2. Why it matters: The degree of granularity offered by Facebook to target people is quite significant and companies like Comcast and Exxon Mobil that don’t have the best public images can use these kinds of advertising tools to ameliorate their image. They do so by phrasing text and creating images that are likely to appeal to specific audiences. While this was still done to a certain extent before, the granularity of targeting and variations in messaging is much more acute now.  

  3. Between the lines: Continued pressure from organizations like The Markup uncovering such uses along with tools like the Citizen Browser and the NYU Ad Observatory will play an important role in bringing to light the long road that we still have ahead. Funding more open source tooling and studies will be another essential arrow in our quiver.

Blood, Poop, and Violence: YouTube Has a Creepy Minecraft Problem (Wired)

  1. What happened: Investigation by Wired unveiled that there are disturbing thumbnails on highly viewed videos on YouTube under innocuous topics like Minecraft and Among Us, which are primarily played by children. While the video content didn’t contain as much inappropriate content as some previous scandals like Elsagate, the thumbnails are still prominently present in easily accessible places frequented by children. 

  2. Why it matters: YouTube has consistently struggled with moderating content and its inability to do so effectively in the case of children is particularly egregious. With the pandemic hitting busy parents hard, a lot of them have been relying on letting their children watch YouTube as a way of catching a break. Problematic content like this that can show up easily on children’s screens is a grave danger. 

  3. Between the lines: YouTube Kids is supposed to be the clean, child-friendly version of the website but in the past with incidents like Elsagate, we’ve seen that it isn’t immune to adversarial manipulation and requires ample work before it becomes a place where children can go unescorted.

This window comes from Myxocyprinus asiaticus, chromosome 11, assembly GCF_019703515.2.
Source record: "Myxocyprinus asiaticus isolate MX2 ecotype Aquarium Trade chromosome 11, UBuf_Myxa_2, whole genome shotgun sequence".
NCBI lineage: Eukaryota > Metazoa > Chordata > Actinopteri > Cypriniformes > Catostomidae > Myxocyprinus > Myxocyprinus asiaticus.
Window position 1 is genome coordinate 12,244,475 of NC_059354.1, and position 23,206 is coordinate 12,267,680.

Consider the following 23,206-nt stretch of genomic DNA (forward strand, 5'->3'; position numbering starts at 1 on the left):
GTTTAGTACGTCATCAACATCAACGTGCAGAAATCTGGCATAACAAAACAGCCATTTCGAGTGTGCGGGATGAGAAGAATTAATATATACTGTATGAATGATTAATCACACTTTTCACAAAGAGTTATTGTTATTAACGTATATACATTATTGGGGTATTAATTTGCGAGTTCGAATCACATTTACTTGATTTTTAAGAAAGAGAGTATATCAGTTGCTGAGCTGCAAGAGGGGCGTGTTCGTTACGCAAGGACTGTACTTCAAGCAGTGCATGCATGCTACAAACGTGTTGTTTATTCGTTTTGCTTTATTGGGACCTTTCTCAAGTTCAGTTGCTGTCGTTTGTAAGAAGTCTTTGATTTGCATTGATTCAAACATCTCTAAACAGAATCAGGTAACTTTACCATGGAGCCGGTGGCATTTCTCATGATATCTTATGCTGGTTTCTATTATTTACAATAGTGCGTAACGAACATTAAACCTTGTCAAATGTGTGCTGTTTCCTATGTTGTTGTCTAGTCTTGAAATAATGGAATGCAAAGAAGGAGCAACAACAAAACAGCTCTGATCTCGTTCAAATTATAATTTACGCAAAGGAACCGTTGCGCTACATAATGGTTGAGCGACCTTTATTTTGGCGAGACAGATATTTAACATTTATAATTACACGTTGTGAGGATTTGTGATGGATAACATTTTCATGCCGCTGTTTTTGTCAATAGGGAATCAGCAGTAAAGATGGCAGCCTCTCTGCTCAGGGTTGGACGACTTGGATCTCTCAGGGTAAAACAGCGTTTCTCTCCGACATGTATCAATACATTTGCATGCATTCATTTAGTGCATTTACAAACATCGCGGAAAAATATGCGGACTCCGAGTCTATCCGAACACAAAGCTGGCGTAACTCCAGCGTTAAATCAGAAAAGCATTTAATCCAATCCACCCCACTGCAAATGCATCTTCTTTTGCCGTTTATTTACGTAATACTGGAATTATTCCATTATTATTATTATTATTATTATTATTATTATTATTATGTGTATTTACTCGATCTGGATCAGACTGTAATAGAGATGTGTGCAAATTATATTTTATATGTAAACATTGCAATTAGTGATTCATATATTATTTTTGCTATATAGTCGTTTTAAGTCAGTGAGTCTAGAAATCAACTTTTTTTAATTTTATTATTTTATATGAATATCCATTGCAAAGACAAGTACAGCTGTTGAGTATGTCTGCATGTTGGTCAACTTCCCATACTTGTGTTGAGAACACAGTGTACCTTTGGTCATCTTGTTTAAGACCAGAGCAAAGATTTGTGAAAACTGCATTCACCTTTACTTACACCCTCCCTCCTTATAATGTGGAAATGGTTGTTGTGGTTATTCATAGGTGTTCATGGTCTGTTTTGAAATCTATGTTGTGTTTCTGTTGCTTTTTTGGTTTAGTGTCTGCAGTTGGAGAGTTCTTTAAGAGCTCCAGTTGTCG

Error-riddled data sets are warping our sense of how good AI really is (MIT Tech Review)

  1. What happened: Researchers from MIT discovered large errors in standard datasets that are used to benchmark the performance of AI systems. Datasets like ImageNet and Quickdraw are estimated to have ~6% and ~10% errors in the labels. While large datasets are already known to have sexist and racist labels, wrong labels in neutral categories exacerbate the problem.  

  2. Why it matters: Performance evaluation and model selection are done on the basis of metrics evaluated against such benchmarks and if they have incorrect labels (in the context of supervised learning), we get an inflated sense of the capability of the system. What they found out was that simpler models performed much better than complex models when the erroneous labels were corrected, strengthening the case for simplicity in our modeling approaches. 

  3. Between the lines: Data hygiene, which is the practice of ensuring that the datasets we use are clean and correct, is an important facet of good machine learning practices. It will also have ethical implications especially when used in high-impact scenarios and must be prioritized in any AI systems development.


From elsewhere on the web:

The Business Case For AI Ethics: Moving From Theory To Action (All Tech Is Human)

How do you enact change inside an organization to operationalize AI ethics? All Tech Is Human, an organization that is building the Responsible Tech pipeline, has assembled a diverse range of over 100 collaborators to tackle this complex question.

This first draft features an outline of their framework and direction, along with 28 interviews with leaders in the Responsible AI space, including our founder Abhishek Gupta, who wrote the foreword.

To delve deeper, read the full report here.

In case you missed it:

A Snapshot of the Frontiers of Fairness in Machine Learning

In this succinct review of the scholarship on Fair Machine Learning(ML), Chouldechova and Roth outline the major strides taken towards understanding algorithmic bias, discuss the merits and shortcomings of proposed approaches, and present salient open questions on the frontiers of Fair ML. These include- statistical vs individual notions of Fairness, the dynamics of fairness in socio-technical systems, and the detection and correction of algorithmic bias.

To delve deeper, read the full summary here.


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Events:

Self-disclosure for an AI product: A practical workshop and feedback session

We’re partnering with Open Ethics to host a discussion about self-disclosure for participants to learn about, and for companies to demonstrate their AI product self-disclosure process. This includes looking at how an AI product was built and the downstream effects that may have on people using it.

📅 May 13th (Thursday)
🕛 1:00PM–2:30PM EST